A written request must be submitted to the head of the agency responsible for maintaining past convictions and current offender information. This request will ask the agency to seal specific information in regards to an arrest or a conviction. The head of the agency has the final administrative decision of whether or not to grant the request. Just because a petition has been filed does not mean it will be granted. If the paperwork was not filed correctly or it is not in the favor of society, then the petition will be denied.
The amount of information to be sealed depends on the case or cases at hand, which can be various items. This information can be legally accessed after sealing for a number of reasons. These include record management purposes, such as auditing; criminal justice employment purposes; research and statistic purposes; review by the subject of the record; usage as authorized by statute of court order; and when necessary in preventing imminent harm to another person.
Alaskan law states that the court shall keep all criminal records, and when charged minors reach the age of eighteen, records will automatically be sealed. All records can be unsealed and made available for probable cause.
In the state of Alaska only those who have cases of mistaken identity, identity theft, or another similar mistakes are eligible for expungement. Other procedures for record removal are available; which includes pardoning. Misdemeanors are only expunged in Alaska if a mistake was made or a pardon has been granted by the governor. Felonies are under the same governed law where expungement is only possible through a mistake in the case or through governor pardoning.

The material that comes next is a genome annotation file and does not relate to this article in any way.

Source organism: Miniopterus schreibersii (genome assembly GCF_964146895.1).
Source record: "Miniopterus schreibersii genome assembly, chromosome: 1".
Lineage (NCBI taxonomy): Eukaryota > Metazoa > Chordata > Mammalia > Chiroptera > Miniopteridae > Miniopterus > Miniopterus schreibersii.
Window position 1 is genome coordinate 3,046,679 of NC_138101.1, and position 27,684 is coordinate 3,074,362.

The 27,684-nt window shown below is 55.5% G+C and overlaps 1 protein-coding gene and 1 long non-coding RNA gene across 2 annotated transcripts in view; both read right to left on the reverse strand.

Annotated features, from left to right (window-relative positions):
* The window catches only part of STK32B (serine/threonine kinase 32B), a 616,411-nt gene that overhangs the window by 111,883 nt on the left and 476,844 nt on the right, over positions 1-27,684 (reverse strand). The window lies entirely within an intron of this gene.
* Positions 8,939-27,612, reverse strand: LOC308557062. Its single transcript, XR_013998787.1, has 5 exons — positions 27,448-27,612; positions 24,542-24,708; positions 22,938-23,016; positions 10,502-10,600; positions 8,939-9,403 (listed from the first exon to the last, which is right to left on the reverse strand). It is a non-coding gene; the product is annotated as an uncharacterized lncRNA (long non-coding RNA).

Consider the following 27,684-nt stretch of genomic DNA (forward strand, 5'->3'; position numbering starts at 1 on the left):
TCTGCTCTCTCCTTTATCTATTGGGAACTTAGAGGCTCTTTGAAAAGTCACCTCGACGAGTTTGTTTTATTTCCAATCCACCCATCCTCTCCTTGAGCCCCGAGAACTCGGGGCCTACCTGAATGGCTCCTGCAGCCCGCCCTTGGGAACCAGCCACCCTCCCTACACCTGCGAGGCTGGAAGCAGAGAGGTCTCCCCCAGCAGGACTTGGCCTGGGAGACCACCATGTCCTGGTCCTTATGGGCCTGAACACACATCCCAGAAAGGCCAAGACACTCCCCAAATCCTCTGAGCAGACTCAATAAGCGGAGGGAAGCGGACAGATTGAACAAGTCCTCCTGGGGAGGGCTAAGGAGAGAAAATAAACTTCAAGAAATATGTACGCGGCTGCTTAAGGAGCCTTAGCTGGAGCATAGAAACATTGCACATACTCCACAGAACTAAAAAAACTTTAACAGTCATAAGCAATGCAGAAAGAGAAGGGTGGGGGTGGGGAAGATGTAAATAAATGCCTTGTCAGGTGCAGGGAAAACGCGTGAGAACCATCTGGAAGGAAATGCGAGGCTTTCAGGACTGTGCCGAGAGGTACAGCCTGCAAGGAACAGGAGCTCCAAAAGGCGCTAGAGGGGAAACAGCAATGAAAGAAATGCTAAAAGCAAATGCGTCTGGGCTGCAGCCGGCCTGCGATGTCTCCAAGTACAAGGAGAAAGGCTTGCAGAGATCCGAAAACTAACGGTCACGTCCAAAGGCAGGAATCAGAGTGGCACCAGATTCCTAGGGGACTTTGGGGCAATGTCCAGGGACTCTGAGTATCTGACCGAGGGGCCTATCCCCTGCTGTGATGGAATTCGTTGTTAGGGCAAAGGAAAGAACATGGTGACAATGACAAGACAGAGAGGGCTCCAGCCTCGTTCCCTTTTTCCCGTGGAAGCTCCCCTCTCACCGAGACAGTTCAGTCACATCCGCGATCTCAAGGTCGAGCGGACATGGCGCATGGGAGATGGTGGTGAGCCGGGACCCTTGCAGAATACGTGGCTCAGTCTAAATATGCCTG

Driving under the influence convictions are only to be sealed upon mistake or through pardoning or reversal under warrant. Even as the cases of mistaken identity and fraud are eligible for expungement, the governor always has pardoning power. A pardon from the governor has the same affects as a petition for record sealing: criminal history records will be sealed from public viewing. A pardon also sets aside the conviction and makes it as if the conviction never occurred. However if further convictions arise, expunged or pardoned convictions will most often acts as priors. This can lead to more serious sentencing, especially if the crime is the same as the previously expunged or pardoned conviction. See also:
Alaska Felony External link (opens in new window)
Alaska Gun Laws External link (opens in new window)
Alaska Bankruptcy External link (opens in new window)